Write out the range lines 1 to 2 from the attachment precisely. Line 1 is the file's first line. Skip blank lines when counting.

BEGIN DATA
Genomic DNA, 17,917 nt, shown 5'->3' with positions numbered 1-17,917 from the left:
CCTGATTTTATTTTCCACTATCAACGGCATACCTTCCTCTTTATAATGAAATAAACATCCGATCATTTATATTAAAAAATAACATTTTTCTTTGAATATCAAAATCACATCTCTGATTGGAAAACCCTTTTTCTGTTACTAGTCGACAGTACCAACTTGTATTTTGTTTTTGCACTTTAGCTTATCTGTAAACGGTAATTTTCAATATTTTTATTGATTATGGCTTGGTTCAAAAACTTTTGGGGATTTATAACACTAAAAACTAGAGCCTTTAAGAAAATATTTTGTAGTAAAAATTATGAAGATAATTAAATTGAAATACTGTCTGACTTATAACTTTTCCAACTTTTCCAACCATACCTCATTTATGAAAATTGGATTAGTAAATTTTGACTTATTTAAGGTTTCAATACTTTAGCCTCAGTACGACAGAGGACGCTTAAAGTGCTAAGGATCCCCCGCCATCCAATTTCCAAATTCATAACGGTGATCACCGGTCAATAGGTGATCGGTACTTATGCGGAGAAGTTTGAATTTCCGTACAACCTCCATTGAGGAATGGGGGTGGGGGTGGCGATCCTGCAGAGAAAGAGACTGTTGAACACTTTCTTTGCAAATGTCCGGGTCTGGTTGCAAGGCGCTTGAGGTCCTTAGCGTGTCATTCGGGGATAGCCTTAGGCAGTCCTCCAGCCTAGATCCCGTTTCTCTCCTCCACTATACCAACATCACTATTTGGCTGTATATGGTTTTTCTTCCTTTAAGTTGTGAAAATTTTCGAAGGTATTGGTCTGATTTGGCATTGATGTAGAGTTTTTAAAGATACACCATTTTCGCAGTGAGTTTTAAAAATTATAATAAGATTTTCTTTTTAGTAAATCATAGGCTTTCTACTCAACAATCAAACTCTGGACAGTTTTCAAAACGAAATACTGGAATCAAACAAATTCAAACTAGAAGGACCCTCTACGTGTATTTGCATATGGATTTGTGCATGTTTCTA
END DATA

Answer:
Genomic DNA, 17,917 nt, shown 5'->3' with positions numbered 1-17,917 from the left:
CCTGATTTTATTTTCCACTATCAACGGCATACCTTCCTCTTTATAATGAAATAAACATCCGATCATTTATATTAAAAAATAACATTTTTCTTTGAATATCAAAATCACATCTCTGATTGGAAAACCCTTTTTCTGTTACTAGTCGACAGTACCAACTTGTATTTTGTTTTTGCACTTTAGCTTATCTGTAAACGGTAATTTTCAATATTTTTATTGATTATGGCTTGGTTCAAAAACTTTTGGGGATTTATAACACTAAAAACTAGAGCCTTTAAGAAAATATTTTGTAGTAAAAATTATGAAGATAATTAAATTGAAATACTGTCTGACTTATAACTTTTCCAACTTTTCCAACCATACCTCATTTATGAAAATTGGATTAGTAAATTTTGACTTATTTAAGGTTTCAATACTTTAGCCTCAGTACGACAGAGGACGCTTAAAGTGCTAAGGATCCCCCGCCATCCAATTTCCAAATTCATAACGGTGATCACCGGTCAATAGGTGATCGGTACTTATGCGGAGAAGTTTGAATTTCCGTACAACCTCCATTGAGGAATGGGGGTGGGGGTGGCGATCCTGCAGAGAAAGAGACTGTTGAACACTTTCTTTGCAAATGTCCGGGTCTGGTTGCAAGGCGCTTGAGGTCCTTAGCGTGTCATTCGGGGATAGCCTTAGGCAGTCCTCCAGCCTAGATCCCGTTTCTCTCCTCCACTATACCAACATCACTATTTGGCTGTATATGGTTTTTCTTCCTTTAAGTTGTGAAAATTTTCGAAGGTATTGGTCTGATTTGGCATTGATGTAGAGTTTTTAAAGATACACCATTTTCGCAGTGAGTTTTAAAAATTATAATAAGATTTTCTTTTTAGTAAATCATAGGCTTTCTACTCAACAATCAAACTCTGGACAGTTTTCAAAACGAAATACTGGAATCAAACAAATTCAAACTAGAAGGACCCTCTACGTGTATTTGCATATGGATTTGTGCATGTTTCTA